ForSea Foresees the Future

The Helsingborg – Helsingør route is probably one of the shortest ferry crossings in Europe, connecting Sweden with Denmark. On clear days it feels like you can swim across. Ferries typically need 20 minutes to link the 4km stretch between the two countries. The ships do it in a most efficient way, ever since the introduction of the ferries TYCHO BRAHE in 1991 and AURORA AF HELSINGBORG in 1992.

The high intensity ferry route transfers over 7.1 million passengers and 1.9 million vehicles per year.

The two abovementioned ferries were of an advanced design, with diesel-electric propulsion and an automooring system. When launched they were already heralded as “green ferries”. The engines ran on <0.1% sulphur-free diesel, the hull was painted with bio-friendly antifouling and all waste was discharged ashore.

Also, the terminal on the Swedish side was a masterpiece of design. The “Knutpunkten” – a city terminal with both railway station and ferry station that connects ferries with trains, local buses and the motorway.

Second, the company officially presented the first, fully battery-operated ferries. The project is a masterpiece of technology, since it was applied on two of the existing ferries, AURORA and TYCHO BRAHE.

 © ForSea – Aurora electric ferry 


Mr Röstin said the strategy behind the name change was “to be even more customer focused and customer oriented.” The company now has its own web platform ( , and ), although it is still possible to book tickets for Helsingborg – Helsingør crossings in combination with the Scandlines routes Puttgarden – Rødby and Rostock – Gedser) (vice versa: on the Scandlines website you can still book combi tickets for Helsingborg – Helsingør.

The new brand name also reflects the more futuristic approach. ForSea refers to the verb ‘to foresee’ and to ‘the sea’. “HH Ferries is more like a traditional shipping name with old values. With ForSea we are sailing into the future,” says Johan Röstin proudly.

ForSea’s main competitor is of course the Öresund Bridge, linking Malmö, Sweden, with Copenhagen, Denmark. “The advantage for the customers is time and fuel consumption. Driving down to the bridge means an additional 50km per single trip,” says Johan Röstin and he adds that, “it is difficult to buy a cup of coffee and to relax when you drive on the bridge.”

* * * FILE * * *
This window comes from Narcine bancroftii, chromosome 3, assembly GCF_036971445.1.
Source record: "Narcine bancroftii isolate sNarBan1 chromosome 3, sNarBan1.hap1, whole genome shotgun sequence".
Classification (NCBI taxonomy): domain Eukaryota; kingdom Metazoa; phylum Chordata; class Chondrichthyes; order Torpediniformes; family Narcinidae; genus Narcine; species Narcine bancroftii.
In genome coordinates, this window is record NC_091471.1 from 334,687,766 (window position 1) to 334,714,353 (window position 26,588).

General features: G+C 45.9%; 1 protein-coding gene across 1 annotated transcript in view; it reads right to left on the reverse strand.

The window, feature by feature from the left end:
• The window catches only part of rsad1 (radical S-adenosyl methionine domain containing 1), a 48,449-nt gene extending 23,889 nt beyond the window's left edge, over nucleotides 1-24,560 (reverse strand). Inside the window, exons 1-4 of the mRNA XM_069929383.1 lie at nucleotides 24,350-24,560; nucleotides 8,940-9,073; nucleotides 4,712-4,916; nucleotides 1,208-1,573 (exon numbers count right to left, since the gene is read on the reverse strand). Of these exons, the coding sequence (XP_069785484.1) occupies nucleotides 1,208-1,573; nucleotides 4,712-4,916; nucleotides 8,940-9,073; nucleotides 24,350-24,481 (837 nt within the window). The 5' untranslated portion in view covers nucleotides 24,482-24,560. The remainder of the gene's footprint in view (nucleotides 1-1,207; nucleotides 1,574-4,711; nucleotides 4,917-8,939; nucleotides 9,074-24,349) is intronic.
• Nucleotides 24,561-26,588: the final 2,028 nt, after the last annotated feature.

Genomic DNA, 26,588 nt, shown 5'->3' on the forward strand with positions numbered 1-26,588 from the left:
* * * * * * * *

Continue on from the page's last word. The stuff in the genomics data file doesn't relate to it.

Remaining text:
By virtue of its concreteness the bridge is de facto environmentally friendly. “We needed to invest in an environmentally friendly solution and strive for a zero-emission solution,” the CEO explains.

All Electric

We asked Mr Röstin when the decision was taken to convert the first ship.

“The initial discussions started in 2015, but the formal decision was made in 2016,” says the CEO.

Ferry Shipping News can see how several colleagues in the ferry industry would probably like to learn about the challenges to implement battery power on existing ferries. Mr Röstin plays open cards. “Companies interested in the same technique as we have, are more than welcome to visit us.”

The conversion required installation of a 4,160kWh battery on each vessel, as well as battery racks, energy storage control systems and ABB’s Onboard DC Grid™ power distribution technology.

 © ForSea – Aurora electric ferry 

The batteries now have an expected lifetime of five years. In total there are 640 batteries, each weighing 90kg. This increased the total weight of the vessel by 280 tons. Johan Röstin sees a fast evolution in the development of the technology. “We expect the lifetime and capacity to improve rapidly.” Ferry Shipping News was told from other projects that batteries were put in the ship at the final stage of the construction, in order to have the latest generation of batteries.

Charging takes place every time the ferry berths. On the Danish side charging takes 6 minutes, and on the Swedish side 9 minutes. This is enough for the crossing.

It feels like there is always some kind of financial incentive for that kind of projects and indeed Mr Röstin confirms that the company was granted EUR 12 million from INEA, the European Union’s executive agency for innovation and network. The budget for the total conversion project was some EUR 30 million.

Now two ships are battery-powered. Johan Röstin says they are looking into optimizing the fleet, and adds it is difficult to be concrete at this moment.

During 2019 all remaining vessels will get the new identity.

More technical information can be found on ABB’s website.